With two titles and medals in the four finals, the Canadian delegation was the most outstanding on the first day of the Pan American Elite Track Cycling Championship, which began this Wednesday in Lima, Peru, with the presence of cyclists from 19 nations.
The first of Canada’s two gold medals was provided by the women’s sprint team, made up of Olympic champion Kelsey Mitchell, Sarah Orbam and Lauriane Genest, registering 47.968 seconds, less than the triad of Mexico (48.044) and Colombia (48.451). .
In the same event, but in the men’s branch, the crown went to the team from Trinidad and Tobago, led by that speed phenomenon Paul Nicholas, who was accompanied by Zion Pulido and Brown Kwesi. The Caribbean scored 43,860 seconds, three thousandths better than the Canadian team (43,863); while with the bronze remained Colombia (44,026).
Then it was the turn of the scratch (f), in which the Barbadian Amber Joseph won the gold, by dominating the final sprint of this race, leaving the American Colleen Gulik in second place, and the Canadian Sarah Van Dam in third place. seat.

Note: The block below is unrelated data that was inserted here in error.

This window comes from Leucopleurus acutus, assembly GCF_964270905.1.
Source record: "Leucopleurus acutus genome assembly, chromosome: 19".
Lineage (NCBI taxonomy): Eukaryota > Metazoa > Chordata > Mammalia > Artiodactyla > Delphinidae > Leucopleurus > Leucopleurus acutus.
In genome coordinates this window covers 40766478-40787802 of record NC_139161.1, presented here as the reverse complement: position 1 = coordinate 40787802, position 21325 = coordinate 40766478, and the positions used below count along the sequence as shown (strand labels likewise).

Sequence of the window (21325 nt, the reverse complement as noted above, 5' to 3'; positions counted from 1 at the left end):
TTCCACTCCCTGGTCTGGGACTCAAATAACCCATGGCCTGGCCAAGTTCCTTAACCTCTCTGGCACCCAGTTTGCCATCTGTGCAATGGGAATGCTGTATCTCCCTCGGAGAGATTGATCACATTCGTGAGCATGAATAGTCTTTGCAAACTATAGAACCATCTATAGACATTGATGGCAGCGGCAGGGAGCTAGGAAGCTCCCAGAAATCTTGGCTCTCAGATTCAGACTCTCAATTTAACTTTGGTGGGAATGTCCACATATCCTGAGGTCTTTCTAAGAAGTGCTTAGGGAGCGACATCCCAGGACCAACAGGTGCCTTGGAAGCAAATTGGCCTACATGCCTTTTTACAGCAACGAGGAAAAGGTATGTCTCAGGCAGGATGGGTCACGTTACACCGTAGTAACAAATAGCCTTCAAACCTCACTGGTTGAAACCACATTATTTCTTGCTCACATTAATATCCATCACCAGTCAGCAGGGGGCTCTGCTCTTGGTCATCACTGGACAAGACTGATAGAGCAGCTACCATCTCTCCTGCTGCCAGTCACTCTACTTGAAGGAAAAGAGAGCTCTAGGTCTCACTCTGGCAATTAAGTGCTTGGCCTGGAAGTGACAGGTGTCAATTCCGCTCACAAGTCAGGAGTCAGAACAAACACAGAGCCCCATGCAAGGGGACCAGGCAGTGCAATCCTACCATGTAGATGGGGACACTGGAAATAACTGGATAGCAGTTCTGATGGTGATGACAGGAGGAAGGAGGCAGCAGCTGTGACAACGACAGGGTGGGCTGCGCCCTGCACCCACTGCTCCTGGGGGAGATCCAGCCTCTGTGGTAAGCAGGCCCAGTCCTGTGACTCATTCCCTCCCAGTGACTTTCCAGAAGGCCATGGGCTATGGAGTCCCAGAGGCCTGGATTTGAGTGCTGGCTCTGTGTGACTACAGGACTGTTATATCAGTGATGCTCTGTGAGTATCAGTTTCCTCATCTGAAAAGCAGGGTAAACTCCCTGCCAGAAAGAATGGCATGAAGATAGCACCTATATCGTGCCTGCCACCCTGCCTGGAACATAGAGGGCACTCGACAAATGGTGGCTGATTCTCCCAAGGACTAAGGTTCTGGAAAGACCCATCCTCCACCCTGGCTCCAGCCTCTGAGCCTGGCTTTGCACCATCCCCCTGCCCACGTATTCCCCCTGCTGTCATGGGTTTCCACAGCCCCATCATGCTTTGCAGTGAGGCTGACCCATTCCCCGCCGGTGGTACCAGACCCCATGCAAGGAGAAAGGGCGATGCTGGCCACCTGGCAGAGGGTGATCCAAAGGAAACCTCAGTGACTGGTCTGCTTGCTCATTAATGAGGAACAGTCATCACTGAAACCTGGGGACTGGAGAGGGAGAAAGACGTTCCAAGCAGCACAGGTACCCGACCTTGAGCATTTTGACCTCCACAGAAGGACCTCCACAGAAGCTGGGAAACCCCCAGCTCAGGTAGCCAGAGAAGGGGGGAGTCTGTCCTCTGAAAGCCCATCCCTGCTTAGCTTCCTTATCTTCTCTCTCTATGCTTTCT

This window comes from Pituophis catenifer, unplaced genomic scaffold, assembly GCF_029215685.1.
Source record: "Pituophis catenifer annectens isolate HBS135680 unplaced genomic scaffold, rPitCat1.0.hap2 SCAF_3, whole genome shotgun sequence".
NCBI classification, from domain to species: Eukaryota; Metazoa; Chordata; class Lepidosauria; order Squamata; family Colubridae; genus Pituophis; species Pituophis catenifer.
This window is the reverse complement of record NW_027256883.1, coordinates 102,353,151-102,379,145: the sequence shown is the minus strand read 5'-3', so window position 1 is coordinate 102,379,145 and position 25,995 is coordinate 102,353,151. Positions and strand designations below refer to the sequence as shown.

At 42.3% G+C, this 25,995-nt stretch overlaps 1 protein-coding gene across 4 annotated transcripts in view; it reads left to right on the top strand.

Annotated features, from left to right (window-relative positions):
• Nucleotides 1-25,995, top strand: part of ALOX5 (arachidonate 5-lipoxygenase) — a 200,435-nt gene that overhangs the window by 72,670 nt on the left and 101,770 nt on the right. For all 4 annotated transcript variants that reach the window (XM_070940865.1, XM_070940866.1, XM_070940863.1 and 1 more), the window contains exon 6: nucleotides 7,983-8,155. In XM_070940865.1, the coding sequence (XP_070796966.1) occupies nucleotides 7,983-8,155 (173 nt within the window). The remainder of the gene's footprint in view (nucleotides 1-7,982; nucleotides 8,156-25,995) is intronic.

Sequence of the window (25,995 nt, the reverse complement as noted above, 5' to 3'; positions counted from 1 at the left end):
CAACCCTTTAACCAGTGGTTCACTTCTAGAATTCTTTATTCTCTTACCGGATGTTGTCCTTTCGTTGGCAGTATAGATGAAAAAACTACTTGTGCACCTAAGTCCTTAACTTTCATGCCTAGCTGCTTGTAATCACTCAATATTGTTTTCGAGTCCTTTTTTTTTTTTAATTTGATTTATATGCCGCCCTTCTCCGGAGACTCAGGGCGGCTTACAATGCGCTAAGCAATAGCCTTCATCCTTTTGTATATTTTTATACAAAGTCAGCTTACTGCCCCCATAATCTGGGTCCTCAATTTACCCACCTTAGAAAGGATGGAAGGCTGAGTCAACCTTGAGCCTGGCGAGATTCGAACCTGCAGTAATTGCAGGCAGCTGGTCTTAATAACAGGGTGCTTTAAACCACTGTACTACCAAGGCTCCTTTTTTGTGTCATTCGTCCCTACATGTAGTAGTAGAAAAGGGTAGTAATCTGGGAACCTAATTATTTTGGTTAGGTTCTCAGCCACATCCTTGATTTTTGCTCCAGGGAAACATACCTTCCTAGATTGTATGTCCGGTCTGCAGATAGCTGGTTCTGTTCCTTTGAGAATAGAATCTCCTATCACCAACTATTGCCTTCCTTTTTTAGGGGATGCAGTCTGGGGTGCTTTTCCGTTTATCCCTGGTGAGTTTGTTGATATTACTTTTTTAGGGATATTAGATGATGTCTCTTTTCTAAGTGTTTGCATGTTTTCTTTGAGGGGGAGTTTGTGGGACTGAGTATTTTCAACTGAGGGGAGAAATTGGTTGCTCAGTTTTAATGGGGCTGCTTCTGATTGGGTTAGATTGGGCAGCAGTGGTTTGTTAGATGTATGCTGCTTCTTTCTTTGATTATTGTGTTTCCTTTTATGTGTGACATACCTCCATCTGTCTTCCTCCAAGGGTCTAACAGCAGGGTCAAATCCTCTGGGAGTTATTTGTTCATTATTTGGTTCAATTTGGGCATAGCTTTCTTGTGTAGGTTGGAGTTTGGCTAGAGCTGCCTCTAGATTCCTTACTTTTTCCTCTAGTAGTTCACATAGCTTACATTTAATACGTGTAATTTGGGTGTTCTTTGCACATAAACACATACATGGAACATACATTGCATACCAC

The last final played this Wednesday corresponded to the men’s elimination event, in which another representative from Canada, Dylan Bibic, took first place, escorted by Jordan Parra from Colombia and Eddy Huntsman from the United States, silver and bronze, respectively.
This Thursday, August 11, the Championship will continue with the second day of competition with the Women’s Elimination, Men’s Scratch, Men’s Team Pursuit, Men’s Kerin and Women’s Team Pursuit.
On this first date, the official opening ceremony of the fair was held, which was attended by important sports authorities, followed by a cultural show, by the Semilla Crew dance group.
The president of the Peruvian Cycling Sports Federation, Gustavo Matus de la Parra, welcomed all the delegations and authorities. Federico Tong, Executive Director of the Pan American Games Legacy Special Project, and
Parapan Americans, José Manuel Peláez, president of the Pan American Cycling Confederation (COPACI) and the mayor of San Luis, Carlos Corrales.